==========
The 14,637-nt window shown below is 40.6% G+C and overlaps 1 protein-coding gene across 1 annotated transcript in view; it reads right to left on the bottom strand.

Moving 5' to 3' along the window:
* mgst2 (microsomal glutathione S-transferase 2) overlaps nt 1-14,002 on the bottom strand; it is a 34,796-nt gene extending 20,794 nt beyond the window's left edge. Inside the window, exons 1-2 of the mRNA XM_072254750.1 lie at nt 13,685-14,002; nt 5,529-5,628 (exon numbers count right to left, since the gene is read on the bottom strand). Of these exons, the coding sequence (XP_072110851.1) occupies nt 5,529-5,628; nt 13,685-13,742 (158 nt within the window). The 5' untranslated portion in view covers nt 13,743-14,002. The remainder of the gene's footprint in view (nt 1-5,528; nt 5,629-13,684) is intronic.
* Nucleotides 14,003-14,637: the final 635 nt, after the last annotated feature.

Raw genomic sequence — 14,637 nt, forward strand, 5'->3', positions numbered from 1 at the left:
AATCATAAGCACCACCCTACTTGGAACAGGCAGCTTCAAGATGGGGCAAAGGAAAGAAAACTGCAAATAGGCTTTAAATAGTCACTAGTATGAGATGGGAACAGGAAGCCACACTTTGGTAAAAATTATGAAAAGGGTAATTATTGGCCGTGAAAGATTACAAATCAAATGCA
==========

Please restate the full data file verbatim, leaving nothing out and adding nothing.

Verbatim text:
The 14,637-nt window shown below is 40.6% G+C and overlaps 1 protein-coding gene across 1 annotated transcript in view; it reads right to left on the bottom strand.

Moving 5' to 3' along the window:
* mgst2 (microsomal glutathione S-transferase 2) overlaps nt 1-14,002 on the bottom strand; it is a 34,796-nt gene extending 20,794 nt beyond the window's left edge. Inside the window, exons 1-2 of the mRNA XM_072254750.1 lie at nt 13,685-14,002; nt 5,529-5,628 (exon numbers count right to left, since the gene is read on the bottom strand). Of these exons, the coding sequence (XP_072110851.1) occupies nt 5,529-5,628; nt 13,685-13,742 (158 nt within the window). The 5' untranslated portion in view covers nt 13,743-14,002. The remainder of the gene's footprint in view (nt 1-5,528; nt 5,629-13,684) is intronic.
* Nucleotides 14,003-14,637: the final 635 nt, after the last annotated feature.

Raw genomic sequence — 14,637 nt, forward strand, 5'->3', positions numbered from 1 at the left:
AATCATAAGCACCACCCTACTTGGAACAGGCAGCTTCAAGATGGGGCAAAGGAAAGAAAACTGCAAATAGGCTTTAAATAGTCACTAGTATGAGATGGGAACAGGAAGCCACACTTTGGTAAAAATTATGAAAAGGGTAATTATTGGCCGTGAAAGATTACAAATCAAATGCA